Generally, courts allow a person to dismiss his own lawsuit before the opposing party answers his pleadings. A voluntary dismissal must be signed by the party dropping the divorce and submitted to the court clerk for filing. The specific rules for voluntary dismissals are governed by state law. A person should check local rules and obtain an approved dismissal form from the clerk of the court handling the matter.
Stipulation to Dismiss
A spouse who has received a formal response to divorce pleadings generally must enter a stipulated dismissal to terminate the case. Both spouses must sign a stipulated dismissal which states the parties agree to drop the divorce and addresses conditions of the dismissal such as costs and attorney's fees. A stipulated dismissal must be submitted to the court for approval and entry.
Motion to Dismiss
If a response has been filed to divorce proceedings and the parties cannot agree to a dismissal, a motion must be brought. A motion is a request for a formal hearing before a judge so the parties can argue their positions. A judge may grant or deny a motion for dismissal. For example, if a spouse is arguing over a small matter like court costs, a judge can make a decision about the issue and then grant the dismissal. However, if an opposing spouse has filed a formal response and wishes to proceed with the divorce, the judge may deny a dismissal so the marriage can be ended.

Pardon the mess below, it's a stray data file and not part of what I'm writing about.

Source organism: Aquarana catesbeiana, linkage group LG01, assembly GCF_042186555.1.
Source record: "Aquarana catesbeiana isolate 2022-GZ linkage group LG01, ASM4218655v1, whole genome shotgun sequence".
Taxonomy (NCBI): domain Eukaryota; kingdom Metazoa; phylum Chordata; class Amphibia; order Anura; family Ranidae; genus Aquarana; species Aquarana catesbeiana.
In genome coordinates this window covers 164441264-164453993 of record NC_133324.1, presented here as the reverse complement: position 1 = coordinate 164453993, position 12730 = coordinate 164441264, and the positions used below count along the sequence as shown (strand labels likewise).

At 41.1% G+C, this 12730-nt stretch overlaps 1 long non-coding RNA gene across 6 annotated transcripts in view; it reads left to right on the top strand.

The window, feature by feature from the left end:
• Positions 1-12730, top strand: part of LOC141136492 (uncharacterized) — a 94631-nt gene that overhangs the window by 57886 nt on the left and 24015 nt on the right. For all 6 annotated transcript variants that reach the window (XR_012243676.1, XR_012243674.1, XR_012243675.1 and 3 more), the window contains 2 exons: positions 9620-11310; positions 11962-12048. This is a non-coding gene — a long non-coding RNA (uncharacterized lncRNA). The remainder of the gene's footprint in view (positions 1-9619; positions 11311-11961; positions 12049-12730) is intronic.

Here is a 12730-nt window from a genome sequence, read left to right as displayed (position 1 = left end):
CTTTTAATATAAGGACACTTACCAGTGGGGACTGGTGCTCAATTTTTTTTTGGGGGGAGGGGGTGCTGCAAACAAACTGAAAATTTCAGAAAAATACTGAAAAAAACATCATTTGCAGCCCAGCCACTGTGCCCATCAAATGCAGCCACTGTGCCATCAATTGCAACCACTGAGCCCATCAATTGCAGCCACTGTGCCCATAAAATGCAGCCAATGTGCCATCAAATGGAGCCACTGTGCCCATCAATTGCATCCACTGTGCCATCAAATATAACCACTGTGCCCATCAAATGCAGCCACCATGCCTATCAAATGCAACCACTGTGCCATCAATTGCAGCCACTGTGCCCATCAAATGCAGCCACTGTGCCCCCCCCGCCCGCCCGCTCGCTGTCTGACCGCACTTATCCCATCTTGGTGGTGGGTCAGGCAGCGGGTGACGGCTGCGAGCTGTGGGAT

A court case can be dismissed for non-progress when parties simply stop participating in court proceedings. This is not the best way to have a case dismissed. For example, if a spouse files for a divorce, but then makes no further contact with the court or takes any action, the clerk will generally dismiss the case because of non-progress. Judges dislike it when cases are abandoned because they clog the dockets and create extra work for court personnel.